Want to move your shed?
See who can help you. Get free estimates from top-rated pros near you.

How to Save Money

Hiring professional movers can be costly, especially when homeowners are moving a shed long distances. Luckily, there are several ways to save money on the cost of moving a shed.

  • Get multiple quotes. Before making a decision, homeowners are advised to get at least three quotes from the best moving companies, such as United Van Lines or American Van Lines. This will allow them to find a price that works within their budget.
  • Sell the shed. Homeowners may want to consider selling the shed and having the buyer remove it from the property.
  • Ask about discounts or package deals. Professional movers may offer discounts for off-season moves or for seniors, students, and military members. Movers may also offer package deals when moving multiple items.
  • Be prepared. To help cut down on the hourly rate, homeowners will want to remove all items and disassemble the shed as much as possible before the movers arrive.
  • DIY. Homeowners can save on costs by doing as much DIY as possible. It may be possible to do the entire job without the help of a mover with the right equipment and transportation.

Questions to Ask a Pro

Before hiring a shed moving company, homeowners will want to ask the right questions, such as the following, to avoid costly surprises. 

  • How long have you been in business?
  • How much experience do you have with shed relocation?
  • Do you have references?
  • What types and sizes of sheds do you typically move?
  • Do you have specialized equipment for moving sheds?
  • Is the estimate free?
  • What’s included in the estimate?
  • Does the estimate include permit fees?
  • Are you licensed and insured?
  • Is your crew licensed and insured?
  • How is your crew trained with regard to safety?
  • What is your timeline for the project?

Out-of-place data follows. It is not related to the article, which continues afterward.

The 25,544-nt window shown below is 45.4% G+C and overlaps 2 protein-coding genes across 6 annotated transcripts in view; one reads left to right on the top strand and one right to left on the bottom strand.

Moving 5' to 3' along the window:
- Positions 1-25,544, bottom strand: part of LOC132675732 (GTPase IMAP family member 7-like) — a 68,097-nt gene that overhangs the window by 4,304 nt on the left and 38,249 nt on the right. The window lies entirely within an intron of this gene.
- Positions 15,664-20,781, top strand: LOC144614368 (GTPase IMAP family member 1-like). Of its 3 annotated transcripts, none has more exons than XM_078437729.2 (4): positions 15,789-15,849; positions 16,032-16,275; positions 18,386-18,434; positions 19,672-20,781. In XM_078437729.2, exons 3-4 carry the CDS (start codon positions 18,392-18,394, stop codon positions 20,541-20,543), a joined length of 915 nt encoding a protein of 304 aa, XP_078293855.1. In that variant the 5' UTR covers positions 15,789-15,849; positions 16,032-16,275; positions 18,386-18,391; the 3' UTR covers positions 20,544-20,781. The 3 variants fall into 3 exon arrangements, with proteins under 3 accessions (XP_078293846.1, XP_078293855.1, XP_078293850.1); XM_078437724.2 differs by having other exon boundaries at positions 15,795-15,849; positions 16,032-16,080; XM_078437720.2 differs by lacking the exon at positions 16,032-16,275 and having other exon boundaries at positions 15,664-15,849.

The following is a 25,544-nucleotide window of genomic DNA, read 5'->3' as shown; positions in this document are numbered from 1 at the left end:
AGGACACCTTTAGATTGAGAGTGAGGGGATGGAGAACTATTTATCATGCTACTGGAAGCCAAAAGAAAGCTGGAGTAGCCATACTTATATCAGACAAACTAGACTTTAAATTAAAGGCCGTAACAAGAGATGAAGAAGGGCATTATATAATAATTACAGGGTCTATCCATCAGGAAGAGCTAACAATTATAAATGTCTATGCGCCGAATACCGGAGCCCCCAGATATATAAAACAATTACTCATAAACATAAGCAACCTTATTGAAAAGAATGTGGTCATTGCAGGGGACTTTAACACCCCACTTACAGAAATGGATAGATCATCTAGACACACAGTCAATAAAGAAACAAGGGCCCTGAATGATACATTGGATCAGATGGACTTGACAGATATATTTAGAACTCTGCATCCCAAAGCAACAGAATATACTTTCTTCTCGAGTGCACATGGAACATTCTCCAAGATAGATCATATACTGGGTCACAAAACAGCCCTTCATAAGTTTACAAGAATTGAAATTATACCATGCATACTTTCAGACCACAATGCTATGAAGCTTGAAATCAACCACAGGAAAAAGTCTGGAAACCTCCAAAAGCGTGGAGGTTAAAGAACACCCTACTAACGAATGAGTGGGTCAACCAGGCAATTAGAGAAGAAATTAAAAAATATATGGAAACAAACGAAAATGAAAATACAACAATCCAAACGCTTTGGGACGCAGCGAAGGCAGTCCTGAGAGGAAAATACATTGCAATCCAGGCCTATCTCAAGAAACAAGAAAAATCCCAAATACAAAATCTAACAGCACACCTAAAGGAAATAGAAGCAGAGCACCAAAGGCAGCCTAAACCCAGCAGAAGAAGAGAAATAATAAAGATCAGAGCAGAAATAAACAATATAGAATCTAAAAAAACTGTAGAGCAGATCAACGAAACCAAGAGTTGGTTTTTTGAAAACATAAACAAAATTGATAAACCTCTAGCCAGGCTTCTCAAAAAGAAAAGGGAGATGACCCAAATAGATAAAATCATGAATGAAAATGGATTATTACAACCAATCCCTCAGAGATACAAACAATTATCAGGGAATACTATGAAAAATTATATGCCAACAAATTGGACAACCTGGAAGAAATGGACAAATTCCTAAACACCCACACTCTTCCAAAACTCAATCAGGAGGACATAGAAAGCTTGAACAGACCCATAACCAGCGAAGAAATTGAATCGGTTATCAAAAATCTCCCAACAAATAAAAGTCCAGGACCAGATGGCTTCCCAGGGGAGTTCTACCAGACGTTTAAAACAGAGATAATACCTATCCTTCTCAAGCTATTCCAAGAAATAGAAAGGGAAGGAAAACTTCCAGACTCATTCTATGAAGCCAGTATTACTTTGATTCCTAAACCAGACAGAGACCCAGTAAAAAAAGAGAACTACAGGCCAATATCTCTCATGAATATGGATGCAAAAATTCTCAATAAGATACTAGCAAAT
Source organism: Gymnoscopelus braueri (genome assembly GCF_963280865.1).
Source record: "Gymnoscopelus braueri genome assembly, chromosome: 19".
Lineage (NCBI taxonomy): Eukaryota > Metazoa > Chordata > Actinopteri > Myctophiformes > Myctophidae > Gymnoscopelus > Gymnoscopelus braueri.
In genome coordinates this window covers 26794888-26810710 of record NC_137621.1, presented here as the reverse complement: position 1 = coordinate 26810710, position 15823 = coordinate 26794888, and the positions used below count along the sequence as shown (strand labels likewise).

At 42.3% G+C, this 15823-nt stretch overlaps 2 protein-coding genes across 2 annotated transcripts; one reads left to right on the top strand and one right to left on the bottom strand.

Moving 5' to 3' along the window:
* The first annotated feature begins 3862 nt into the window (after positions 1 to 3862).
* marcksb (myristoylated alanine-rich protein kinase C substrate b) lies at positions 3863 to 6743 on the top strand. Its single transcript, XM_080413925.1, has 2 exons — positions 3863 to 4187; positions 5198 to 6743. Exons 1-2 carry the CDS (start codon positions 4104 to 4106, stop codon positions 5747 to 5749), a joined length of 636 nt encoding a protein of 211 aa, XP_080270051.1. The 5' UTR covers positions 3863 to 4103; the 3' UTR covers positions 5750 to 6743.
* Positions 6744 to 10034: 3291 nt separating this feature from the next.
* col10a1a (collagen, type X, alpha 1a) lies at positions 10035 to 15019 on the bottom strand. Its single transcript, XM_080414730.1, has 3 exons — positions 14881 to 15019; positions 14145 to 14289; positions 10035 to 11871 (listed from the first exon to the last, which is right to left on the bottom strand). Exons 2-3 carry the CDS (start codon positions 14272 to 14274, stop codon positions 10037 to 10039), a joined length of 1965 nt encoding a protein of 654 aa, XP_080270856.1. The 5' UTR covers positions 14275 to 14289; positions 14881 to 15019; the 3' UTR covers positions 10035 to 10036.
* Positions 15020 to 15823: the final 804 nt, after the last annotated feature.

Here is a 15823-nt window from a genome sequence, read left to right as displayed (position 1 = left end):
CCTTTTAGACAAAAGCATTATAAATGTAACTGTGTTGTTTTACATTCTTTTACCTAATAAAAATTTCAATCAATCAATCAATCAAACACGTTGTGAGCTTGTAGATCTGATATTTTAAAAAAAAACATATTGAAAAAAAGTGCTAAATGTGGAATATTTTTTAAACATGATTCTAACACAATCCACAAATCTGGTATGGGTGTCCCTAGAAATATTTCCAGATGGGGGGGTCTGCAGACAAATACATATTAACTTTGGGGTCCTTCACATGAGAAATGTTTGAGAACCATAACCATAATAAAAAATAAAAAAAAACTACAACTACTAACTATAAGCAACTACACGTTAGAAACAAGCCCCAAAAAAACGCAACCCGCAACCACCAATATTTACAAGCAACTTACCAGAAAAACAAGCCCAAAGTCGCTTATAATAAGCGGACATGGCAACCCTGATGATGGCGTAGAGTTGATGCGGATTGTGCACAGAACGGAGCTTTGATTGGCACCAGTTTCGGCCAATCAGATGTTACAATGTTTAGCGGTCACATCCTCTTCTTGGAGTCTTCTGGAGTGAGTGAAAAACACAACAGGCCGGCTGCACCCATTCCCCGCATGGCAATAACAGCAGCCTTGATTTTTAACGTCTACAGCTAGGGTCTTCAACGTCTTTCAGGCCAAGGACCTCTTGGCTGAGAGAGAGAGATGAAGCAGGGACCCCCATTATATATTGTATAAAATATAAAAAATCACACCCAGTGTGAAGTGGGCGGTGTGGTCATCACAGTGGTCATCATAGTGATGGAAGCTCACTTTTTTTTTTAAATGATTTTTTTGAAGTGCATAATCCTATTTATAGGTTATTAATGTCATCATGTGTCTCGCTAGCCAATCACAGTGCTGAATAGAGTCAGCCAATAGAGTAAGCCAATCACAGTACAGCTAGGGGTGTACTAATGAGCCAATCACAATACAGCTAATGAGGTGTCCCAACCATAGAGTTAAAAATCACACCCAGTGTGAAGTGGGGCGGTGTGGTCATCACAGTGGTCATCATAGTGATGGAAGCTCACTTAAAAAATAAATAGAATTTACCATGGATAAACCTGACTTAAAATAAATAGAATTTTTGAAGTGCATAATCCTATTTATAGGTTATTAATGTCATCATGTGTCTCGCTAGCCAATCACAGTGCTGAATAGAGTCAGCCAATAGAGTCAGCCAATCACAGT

• How do you handle obstacles like trees, fences, or other structures during the move?
  • How will you protect my yard?
  • Who will be my point of contact?
  • Who will supervise the project?
  • How long will the moving process take?
  • Do you offer any guarantees or warranties?
  • Are there any factors that might affect the cost of moving my shed?
  • Will you level the shed at its new location?
  • What payment methods do you accept?
  • Do I need to make any preparations beforehand?


Before embarking on this project, homeowners will need to fully understand the entire process of moving a shed. They can review the most frequently asked questions about moving a shed to familiarize themselves with the process.

Q. Are sheds easy to move?

Moving a shed can be easy if it is a short distance and the right tools, materials, and transportation are available. With help, it’s possible to lift a small shed and move it to a different location on the same property or into the bed of a truck for transportation. A larger shed may require a tilt trailer, flatbed truck, forklift, or crane.

Q. Can you move a shed without dismantling it?

It’s possible to move a shed without dismantling it. First, measure the structure to determine how much room it will take up while being transported. If it can fit on a truck or trailer, it likely won’t need to be dismantled. 

Q. How much does a shed weigh?

How much a shed weighs depends on its size and materials. A 12-foot by 12-foot wooden shed weighs around 2,500 pounds, while the same-size shed made out of metal weighs around 700 pounds.

Q. Can you put a shed on wheels?

Homeowners can put a shed on wheels to simplify the moving process. However, it may depend on the shed’s size and weight, its foundation, the design, and any connected utilities.

Angi, Glick Woodworks LLC, Airtasker